“It’s not the crops that are the best thing you grow around here; it’s the kids,” said the Marine. “If you send (your children) to school, they can think of better ways to farm. There are new ways to farm, and there are new ways to get water. There are better ways for medical health, but if the kids never learn, we’ll never know. So it doesn’t have to be an American school. The schools you have here are just fine.”
Meanwhile, excited Pashtu chatter filtered out of the building where the official shura was taking place. The governor, elders and Marines seemed to be engaged in lively conversation about farming, poppy cultivation, and water scarcity.
Outside, the elders continued listening to the Marine.
“In Marjah,” he said, “a lot of the teachers are just local people, and they volunteer one or two days a week. They show kids how to weld some pipes together, and how to make bricks, how to dig a well, and they seem to be doing pretty good.”
The elders’ responses to the Marine varied. Some gazed intently; others seemed to half-listen while fiddling with pieces of sage.
Nevertheless, the Marines of Fox Company believe that engaging the community is the best way to win in Afghanistan.
“Killing the bad guy is a method of getting rid of the (insurgents),” said 1st Lt. Shane Harden said, the executive officer with Fox Company. “A better method is focusing on the people, because a lot of our successes come from local national reporting.”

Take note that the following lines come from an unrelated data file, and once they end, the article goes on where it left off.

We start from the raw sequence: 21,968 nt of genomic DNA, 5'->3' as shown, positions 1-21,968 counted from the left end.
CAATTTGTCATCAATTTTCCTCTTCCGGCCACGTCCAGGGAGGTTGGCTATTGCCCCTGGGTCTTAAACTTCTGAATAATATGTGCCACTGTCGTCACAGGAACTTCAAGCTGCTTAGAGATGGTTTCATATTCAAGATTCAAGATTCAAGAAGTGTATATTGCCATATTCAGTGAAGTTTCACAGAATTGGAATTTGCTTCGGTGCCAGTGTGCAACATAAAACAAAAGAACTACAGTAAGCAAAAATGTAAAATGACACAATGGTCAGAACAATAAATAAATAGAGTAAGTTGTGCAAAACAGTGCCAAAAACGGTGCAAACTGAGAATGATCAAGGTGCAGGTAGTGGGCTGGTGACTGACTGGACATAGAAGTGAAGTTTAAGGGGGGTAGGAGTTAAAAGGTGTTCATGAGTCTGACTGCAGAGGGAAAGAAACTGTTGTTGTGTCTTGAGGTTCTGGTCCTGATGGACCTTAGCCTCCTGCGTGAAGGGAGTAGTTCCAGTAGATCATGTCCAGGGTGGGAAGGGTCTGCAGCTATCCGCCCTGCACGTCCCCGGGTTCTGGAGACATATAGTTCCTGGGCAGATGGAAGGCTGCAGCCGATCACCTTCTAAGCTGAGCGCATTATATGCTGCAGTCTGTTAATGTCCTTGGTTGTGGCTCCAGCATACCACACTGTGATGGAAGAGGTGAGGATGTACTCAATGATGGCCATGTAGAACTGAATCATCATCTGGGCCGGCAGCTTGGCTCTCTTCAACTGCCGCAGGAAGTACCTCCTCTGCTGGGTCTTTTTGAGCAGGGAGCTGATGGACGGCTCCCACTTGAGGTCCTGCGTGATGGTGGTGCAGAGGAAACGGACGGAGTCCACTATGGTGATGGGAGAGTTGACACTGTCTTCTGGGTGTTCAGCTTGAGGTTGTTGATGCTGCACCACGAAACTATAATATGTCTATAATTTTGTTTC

Earlier in the operation, before searching compounds for weapons caches, the Marines would sit down with the villagers and explain the mission. Sometimes, the villagers complained about the intrusion; other times, friendly greetings were exchanged through the interpreters. The children invariably stared wide-eyed at the Marines, and the elders smiled nervously or bore blank, sullen expressions.
But as the searches progressed, attitudes seemed to change. Curiosity overcame the children’s fears. Little boys shuffled over to the Marines holding security. Through a mixture of gestures and an occasional English word, the children asked to try on the Marines’ sunglasses and begged for pieces of candy. Marines produced sticks of gum. Eventually, the elders migrated over to the gift-giving Marines, smiling and uttering Pashto phrases in seeming acknowledgment of the Marines’ good intentions.
In one village, a Marine used the page of an informational pamphlet to make a paper airplane for one of the local boys. A procession of four more children soon appeared, conveying one page after another until the Marine finally realized he could save work by training one of the boys to make his own paper airplanes.
Little did the pamphlet’s author know, it was the mere paper – not its carefully crafted message – that made a difference to the children in that village.
Likewise, Operation Watchtower was a success, but maybe not in the sense it was envisioned. Watchtower’s primary purpose was to preempt a suspected insurgent spring offensive by interdicting insurgents and their supplies.
But the Fox Company Marines who patrolled the Shinghazi region never heard or fired a shot. An occasional dust devil whirled in the open spaces where the insurgents were conspicuously absent, and the Marines spoke to village elders in peace.